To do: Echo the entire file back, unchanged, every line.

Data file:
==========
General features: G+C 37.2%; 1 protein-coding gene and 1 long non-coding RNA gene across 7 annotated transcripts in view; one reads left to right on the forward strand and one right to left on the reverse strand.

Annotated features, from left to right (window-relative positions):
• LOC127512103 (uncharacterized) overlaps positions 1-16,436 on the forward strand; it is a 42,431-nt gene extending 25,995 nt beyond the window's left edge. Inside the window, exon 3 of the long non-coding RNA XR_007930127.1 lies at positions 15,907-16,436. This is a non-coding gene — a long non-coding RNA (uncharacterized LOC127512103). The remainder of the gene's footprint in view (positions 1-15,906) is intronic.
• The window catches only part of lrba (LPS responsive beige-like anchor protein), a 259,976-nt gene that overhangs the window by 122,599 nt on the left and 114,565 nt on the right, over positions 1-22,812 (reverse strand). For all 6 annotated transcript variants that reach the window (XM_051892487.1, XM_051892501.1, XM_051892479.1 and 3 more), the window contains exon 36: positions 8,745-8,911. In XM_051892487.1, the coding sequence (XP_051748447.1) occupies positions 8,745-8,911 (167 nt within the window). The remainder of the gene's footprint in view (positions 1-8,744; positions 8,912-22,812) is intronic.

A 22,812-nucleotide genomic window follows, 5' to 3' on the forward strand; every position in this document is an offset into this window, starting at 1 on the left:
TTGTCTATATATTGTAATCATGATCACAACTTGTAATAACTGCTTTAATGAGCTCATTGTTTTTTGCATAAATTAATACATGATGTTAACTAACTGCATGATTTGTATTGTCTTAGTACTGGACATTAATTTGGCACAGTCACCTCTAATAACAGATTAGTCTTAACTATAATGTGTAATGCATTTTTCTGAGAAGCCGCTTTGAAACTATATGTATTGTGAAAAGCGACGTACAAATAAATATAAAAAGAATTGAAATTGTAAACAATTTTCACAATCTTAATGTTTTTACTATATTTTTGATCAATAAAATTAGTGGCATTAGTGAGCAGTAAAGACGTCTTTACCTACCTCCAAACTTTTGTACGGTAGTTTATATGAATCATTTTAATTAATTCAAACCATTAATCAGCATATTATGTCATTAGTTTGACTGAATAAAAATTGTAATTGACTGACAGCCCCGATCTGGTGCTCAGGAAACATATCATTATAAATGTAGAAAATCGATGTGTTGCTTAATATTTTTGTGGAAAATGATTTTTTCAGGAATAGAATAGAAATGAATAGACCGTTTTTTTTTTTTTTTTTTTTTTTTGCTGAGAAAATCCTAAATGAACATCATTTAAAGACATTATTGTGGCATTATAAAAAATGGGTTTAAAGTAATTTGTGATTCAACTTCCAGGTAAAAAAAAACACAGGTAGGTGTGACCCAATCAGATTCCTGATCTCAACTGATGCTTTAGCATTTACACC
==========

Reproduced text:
General features: G+C 37.2%; 1 protein-coding gene and 1 long non-coding RNA gene across 7 annotated transcripts in view; one reads left to right on the forward strand and one right to left on the reverse strand.

Annotated features, from left to right (window-relative positions):
• LOC127512103 (uncharacterized) overlaps positions 1-16,436 on the forward strand; it is a 42,431-nt gene extending 25,995 nt beyond the window's left edge. Inside the window, exon 3 of the long non-coding RNA XR_007930127.1 lies at positions 15,907-16,436. This is a non-coding gene — a long non-coding RNA (uncharacterized LOC127512103). The remainder of the gene's footprint in view (positions 1-15,906) is intronic.
• The window catches only part of lrba (LPS responsive beige-like anchor protein), a 259,976-nt gene that overhangs the window by 122,599 nt on the left and 114,565 nt on the right, over positions 1-22,812 (reverse strand). For all 6 annotated transcript variants that reach the window (XM_051892487.1, XM_051892501.1, XM_051892479.1 and 3 more), the window contains exon 36: positions 8,745-8,911. In XM_051892487.1, the coding sequence (XP_051748447.1) occupies positions 8,745-8,911 (167 nt within the window). The remainder of the gene's footprint in view (positions 1-8,744; positions 8,912-22,812) is intronic.

A 22,812-nucleotide genomic window follows, 5' to 3' on the forward strand; every position in this document is an offset into this window, starting at 1 on the left:
TTGTCTATATATTGTAATCATGATCACAACTTGTAATAACTGCTTTAATGAGCTCATTGTTTTTTGCATAAATTAATACATGATGTTAACTAACTGCATGATTTGTATTGTCTTAGTACTGGACATTAATTTGGCACAGTCACCTCTAATAACAGATTAGTCTTAACTATAATGTGTAATGCATTTTTCTGAGAAGCCGCTTTGAAACTATATGTATTGTGAAAAGCGACGTACAAATAAATATAAAAAGAATTGAAATTGTAAACAATTTTCACAATCTTAATGTTTTTACTATATTTTTGATCAATAAAATTAGTGGCATTAGTGAGCAGTAAAGACGTCTTTACCTACCTCCAAACTTTTGTACGGTAGTTTATATGAATCATTTTAATTAATTCAAACCATTAATCAGCATATTATGTCATTAGTTTGACTGAATAAAAATTGTAATTGACTGACAGCCCCGATCTGGTGCTCAGGAAACATATCATTATAAATGTAGAAAATCGATGTGTTGCTTAATATTTTTGTGGAAAATGATTTTTTCAGGAATAGAATAGAAATGAATAGACCGTTTTTTTTTTTTTTTTTTTTTTTTGCTGAGAAAATCCTAAATGAACATCATTTAAAGACATTATTGTGGCATTATAAAAAATGGGTTTAAAGTAATTTGTGATTCAACTTCCAGGTAAAAAAAAACACAGGTAGGTGTGACCCAATCAGATTCCTGATCTCAACTGATGCTTTAGCATTTACACC